Propagation Of The American Alligator In Captivity

Wild caught, captive alligators (Alligator mississippiensis) over a seven-year period exhibited a successful nesting rate of 48 percent in six pens maintained on Rockefeller Refuge. Hatching success in pens (56 percent) closely correlated the 58 percent determined for wild alligators inhabiting natural marsh. Pen construction methods, stocking rates, and maintenance techniques were implemented to simulate natural marsh conditions, thereby encouraging breeding and contributing to the well being of the alligators. Diseases posed no problem during this investigation although fighting did cause some concern during the early stages of the study. Courtship activities, nest construction techniques and maternal duties following egg laying were highly variable among the various alligators under study. Also, courtship behavior was highly ritualized. Behavior of pen reared alligators as compared to wild captured adult alligators were compared. Stocking rates were found to differ greatly. Pen reared adult animals could be maintained in much closer confinement and under less stress when compared to wild captured adults.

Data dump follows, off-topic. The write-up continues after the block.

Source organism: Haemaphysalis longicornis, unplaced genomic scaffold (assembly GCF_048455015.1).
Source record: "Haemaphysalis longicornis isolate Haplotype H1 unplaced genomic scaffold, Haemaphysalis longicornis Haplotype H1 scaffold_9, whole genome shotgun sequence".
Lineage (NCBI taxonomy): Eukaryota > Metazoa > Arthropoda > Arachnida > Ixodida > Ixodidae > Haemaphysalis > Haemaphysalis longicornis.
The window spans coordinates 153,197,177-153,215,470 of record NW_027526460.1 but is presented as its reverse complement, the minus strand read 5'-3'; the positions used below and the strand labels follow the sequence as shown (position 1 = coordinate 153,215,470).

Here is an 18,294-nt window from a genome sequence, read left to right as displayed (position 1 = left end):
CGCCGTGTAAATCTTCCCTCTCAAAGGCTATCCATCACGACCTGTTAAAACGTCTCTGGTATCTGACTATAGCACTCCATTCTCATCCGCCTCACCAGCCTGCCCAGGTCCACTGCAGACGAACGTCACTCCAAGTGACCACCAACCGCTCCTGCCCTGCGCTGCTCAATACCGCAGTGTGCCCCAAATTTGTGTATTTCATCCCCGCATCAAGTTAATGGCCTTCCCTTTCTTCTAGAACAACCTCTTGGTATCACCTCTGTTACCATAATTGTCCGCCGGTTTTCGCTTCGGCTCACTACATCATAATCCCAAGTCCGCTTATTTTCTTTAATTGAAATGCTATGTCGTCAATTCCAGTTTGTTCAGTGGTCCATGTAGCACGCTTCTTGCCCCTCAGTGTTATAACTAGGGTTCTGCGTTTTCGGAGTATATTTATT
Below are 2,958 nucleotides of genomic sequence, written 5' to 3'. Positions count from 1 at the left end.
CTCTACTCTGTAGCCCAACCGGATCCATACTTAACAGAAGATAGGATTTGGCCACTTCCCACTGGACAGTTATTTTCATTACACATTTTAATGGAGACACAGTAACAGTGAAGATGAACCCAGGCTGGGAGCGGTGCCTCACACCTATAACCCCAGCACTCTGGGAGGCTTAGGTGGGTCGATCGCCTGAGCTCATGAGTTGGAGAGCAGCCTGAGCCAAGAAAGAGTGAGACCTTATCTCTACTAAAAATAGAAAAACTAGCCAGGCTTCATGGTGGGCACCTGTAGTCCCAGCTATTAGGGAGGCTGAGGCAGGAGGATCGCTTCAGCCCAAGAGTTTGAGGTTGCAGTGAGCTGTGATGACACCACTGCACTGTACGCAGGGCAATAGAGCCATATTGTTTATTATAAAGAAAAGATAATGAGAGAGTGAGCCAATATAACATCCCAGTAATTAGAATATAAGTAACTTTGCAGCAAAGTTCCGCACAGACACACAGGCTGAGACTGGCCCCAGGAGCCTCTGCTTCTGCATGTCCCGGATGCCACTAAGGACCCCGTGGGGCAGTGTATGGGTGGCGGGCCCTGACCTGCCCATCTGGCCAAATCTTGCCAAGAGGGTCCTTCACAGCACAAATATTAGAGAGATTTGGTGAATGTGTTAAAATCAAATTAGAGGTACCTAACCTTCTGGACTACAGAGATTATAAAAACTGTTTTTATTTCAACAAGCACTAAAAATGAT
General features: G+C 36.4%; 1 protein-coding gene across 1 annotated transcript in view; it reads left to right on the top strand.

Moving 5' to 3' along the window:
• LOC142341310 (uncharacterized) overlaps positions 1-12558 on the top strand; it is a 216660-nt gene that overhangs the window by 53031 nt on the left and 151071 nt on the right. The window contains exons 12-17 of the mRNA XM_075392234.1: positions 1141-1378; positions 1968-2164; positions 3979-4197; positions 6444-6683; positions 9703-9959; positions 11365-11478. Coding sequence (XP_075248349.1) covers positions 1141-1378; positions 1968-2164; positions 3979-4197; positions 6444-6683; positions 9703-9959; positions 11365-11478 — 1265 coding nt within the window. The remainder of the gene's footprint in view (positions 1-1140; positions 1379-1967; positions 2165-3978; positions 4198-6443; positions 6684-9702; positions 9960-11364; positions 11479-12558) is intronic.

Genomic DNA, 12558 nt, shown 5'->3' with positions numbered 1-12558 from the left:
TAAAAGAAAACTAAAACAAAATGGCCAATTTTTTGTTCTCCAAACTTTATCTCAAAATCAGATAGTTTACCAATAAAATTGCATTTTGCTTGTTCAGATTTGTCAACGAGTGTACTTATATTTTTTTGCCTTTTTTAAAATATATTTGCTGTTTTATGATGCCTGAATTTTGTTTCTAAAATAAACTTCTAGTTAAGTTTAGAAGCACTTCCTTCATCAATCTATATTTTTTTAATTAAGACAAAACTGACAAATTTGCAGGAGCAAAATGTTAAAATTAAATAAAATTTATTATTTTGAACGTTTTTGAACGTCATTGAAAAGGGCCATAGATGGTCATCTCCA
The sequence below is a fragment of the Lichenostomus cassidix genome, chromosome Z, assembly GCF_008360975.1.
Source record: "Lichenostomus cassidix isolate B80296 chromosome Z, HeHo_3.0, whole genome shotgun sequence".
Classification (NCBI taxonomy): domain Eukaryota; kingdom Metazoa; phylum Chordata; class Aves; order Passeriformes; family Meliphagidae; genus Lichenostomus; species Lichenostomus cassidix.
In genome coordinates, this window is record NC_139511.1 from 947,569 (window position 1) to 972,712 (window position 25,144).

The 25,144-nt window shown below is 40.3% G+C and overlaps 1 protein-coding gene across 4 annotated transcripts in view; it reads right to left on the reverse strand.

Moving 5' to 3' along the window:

JOANEN-106.pdf191.08 KB
Starting page
Ending page